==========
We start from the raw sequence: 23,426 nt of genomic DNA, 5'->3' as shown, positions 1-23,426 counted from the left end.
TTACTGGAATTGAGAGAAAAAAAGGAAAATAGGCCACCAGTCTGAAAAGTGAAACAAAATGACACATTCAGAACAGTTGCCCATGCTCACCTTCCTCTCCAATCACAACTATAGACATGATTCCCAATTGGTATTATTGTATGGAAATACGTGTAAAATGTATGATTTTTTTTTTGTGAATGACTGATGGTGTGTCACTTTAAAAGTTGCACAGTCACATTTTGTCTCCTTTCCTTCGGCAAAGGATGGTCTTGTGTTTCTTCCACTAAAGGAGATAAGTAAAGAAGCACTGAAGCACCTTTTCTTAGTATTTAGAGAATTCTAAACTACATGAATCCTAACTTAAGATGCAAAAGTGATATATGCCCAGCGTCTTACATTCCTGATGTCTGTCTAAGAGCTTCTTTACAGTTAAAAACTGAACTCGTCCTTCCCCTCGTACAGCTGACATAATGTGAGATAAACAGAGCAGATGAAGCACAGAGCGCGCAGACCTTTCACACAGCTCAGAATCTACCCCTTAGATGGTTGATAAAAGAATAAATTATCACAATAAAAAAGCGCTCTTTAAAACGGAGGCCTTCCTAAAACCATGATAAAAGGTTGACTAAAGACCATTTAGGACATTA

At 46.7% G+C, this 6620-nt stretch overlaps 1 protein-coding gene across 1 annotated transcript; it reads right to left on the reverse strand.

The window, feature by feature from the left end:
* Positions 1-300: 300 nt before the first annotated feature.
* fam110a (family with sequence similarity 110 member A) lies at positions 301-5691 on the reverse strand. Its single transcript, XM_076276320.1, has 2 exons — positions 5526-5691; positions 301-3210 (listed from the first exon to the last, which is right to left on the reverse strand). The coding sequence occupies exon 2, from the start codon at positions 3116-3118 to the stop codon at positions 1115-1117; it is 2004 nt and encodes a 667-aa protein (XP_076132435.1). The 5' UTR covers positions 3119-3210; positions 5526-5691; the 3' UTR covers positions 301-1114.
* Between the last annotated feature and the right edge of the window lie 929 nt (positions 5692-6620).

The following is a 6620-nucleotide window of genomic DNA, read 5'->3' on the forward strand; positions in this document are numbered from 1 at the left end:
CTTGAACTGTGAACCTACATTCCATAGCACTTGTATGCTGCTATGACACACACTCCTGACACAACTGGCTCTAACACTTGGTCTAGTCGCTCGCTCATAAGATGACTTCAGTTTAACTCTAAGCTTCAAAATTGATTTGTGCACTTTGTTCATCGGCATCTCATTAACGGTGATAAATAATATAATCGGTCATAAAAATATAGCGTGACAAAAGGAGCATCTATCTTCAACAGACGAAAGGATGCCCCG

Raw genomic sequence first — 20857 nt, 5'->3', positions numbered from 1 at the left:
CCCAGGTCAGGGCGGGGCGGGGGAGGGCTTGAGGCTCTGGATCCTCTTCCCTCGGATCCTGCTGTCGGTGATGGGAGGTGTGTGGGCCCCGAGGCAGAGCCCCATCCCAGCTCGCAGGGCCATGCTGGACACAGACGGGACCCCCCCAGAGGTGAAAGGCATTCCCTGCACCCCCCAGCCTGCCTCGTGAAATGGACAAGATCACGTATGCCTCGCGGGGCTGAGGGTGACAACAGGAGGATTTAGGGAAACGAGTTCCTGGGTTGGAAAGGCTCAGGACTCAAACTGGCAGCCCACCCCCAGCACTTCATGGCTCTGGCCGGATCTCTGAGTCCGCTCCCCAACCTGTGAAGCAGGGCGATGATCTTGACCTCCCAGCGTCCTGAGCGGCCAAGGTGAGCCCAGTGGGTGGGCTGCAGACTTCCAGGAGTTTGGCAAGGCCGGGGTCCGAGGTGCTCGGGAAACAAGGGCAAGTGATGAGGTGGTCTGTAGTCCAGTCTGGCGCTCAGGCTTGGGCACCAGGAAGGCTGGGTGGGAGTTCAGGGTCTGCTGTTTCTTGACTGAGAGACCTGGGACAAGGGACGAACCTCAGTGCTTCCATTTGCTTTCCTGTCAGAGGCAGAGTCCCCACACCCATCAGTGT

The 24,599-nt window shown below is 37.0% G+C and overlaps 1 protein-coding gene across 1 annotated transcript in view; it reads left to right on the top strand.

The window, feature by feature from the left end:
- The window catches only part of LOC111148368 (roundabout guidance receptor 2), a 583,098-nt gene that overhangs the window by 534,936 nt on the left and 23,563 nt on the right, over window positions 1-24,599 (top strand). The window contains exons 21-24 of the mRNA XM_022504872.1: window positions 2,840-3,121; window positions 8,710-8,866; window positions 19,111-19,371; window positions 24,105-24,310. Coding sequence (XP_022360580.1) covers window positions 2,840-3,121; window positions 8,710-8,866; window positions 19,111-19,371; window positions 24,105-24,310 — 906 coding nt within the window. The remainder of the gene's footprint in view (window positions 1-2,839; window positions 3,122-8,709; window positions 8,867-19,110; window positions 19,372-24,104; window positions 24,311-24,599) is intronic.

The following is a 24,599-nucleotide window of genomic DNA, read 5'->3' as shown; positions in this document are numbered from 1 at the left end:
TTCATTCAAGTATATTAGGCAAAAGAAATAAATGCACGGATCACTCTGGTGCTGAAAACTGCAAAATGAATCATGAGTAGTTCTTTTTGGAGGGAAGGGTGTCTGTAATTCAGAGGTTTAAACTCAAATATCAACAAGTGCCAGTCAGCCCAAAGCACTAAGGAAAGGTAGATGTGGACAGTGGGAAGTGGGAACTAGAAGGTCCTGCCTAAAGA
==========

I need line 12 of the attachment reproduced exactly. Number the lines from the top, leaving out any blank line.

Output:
The 24,599-nt window shown below is 37.0% G+C and overlaps 1 protein-coding gene across 1 annotated transcript in view; it reads left to right on the top strand.